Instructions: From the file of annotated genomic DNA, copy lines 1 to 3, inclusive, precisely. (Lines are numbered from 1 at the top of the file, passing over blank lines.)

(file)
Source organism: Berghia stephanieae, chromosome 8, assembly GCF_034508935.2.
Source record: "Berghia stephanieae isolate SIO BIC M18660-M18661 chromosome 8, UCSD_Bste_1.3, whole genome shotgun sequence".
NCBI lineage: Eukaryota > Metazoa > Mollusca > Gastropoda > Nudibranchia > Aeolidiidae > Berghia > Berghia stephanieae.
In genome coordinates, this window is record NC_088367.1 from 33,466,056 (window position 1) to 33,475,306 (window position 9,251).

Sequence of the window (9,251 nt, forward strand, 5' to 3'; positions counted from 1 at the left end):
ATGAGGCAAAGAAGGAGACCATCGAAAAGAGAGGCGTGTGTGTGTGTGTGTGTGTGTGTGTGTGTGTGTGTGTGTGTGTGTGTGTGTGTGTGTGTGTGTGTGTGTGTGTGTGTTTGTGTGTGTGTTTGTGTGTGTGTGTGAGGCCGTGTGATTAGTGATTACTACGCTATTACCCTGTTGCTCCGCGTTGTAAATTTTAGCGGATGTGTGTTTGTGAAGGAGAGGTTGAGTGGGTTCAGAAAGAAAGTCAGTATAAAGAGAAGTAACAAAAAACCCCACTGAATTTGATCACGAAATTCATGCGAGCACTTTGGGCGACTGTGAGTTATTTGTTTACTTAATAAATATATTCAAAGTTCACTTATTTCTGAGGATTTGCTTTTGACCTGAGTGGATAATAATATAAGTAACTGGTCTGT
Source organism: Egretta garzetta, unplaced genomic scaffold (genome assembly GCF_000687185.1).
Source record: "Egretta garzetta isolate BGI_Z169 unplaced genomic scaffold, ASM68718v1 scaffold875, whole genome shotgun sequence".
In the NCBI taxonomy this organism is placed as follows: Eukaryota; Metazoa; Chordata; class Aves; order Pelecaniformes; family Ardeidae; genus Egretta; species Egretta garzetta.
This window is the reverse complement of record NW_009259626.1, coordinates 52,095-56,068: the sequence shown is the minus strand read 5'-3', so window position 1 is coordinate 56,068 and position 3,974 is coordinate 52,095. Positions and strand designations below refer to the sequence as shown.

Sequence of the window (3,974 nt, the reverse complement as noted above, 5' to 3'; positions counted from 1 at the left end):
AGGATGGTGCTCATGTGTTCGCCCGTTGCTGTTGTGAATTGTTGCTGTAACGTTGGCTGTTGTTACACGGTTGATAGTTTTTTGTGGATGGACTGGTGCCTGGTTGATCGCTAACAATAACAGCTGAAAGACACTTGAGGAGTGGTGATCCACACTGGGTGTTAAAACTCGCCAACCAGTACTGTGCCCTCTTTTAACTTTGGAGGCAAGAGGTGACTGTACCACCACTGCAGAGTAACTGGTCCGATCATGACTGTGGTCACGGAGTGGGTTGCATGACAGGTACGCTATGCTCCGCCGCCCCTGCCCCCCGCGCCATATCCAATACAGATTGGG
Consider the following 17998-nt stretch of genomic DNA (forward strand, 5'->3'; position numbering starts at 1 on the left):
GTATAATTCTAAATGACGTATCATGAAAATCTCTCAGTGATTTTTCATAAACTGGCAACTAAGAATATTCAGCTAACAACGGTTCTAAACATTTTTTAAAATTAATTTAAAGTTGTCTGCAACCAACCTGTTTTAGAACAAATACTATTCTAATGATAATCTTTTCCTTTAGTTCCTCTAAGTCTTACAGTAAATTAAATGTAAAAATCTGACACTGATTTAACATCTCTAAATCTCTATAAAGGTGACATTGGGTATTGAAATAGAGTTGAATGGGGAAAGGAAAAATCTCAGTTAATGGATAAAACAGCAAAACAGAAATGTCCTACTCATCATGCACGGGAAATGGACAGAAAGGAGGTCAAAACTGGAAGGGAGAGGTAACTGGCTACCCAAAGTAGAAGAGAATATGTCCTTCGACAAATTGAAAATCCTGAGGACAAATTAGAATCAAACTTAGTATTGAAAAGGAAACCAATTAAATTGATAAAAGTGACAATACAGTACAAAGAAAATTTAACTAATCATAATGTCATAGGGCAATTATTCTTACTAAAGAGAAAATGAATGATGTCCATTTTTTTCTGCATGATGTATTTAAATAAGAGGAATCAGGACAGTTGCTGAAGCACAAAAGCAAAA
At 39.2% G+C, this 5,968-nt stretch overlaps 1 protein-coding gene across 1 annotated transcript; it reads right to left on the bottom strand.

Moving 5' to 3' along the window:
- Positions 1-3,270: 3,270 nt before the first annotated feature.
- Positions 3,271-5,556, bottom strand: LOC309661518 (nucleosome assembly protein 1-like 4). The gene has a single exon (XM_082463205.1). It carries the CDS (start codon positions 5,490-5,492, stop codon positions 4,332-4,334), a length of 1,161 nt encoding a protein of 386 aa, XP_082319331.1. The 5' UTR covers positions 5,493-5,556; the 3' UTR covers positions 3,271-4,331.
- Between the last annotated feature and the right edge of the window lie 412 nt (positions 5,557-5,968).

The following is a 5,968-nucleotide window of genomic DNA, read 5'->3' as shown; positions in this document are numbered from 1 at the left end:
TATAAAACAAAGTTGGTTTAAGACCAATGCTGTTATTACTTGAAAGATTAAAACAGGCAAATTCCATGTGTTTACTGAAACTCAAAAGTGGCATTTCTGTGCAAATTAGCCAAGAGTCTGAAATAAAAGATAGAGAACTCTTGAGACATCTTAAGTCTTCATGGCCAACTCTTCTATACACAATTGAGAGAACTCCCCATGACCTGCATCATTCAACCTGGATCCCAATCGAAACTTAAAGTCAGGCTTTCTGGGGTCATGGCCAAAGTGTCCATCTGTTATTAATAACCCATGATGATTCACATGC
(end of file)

Source organism: Berghia stephanieae, chromosome 8, assembly GCF_034508935.2.
Source record: "Berghia stephanieae isolate SIO BIC M18660-M18661 chromosome 8, UCSD_Bste_1.3, whole genome shotgun sequence".
NCBI lineage: Eukaryota > Metazoa > Mollusca > Gastropoda > Nudibranchia > Aeolidiidae > Berghia > Berghia stephanieae.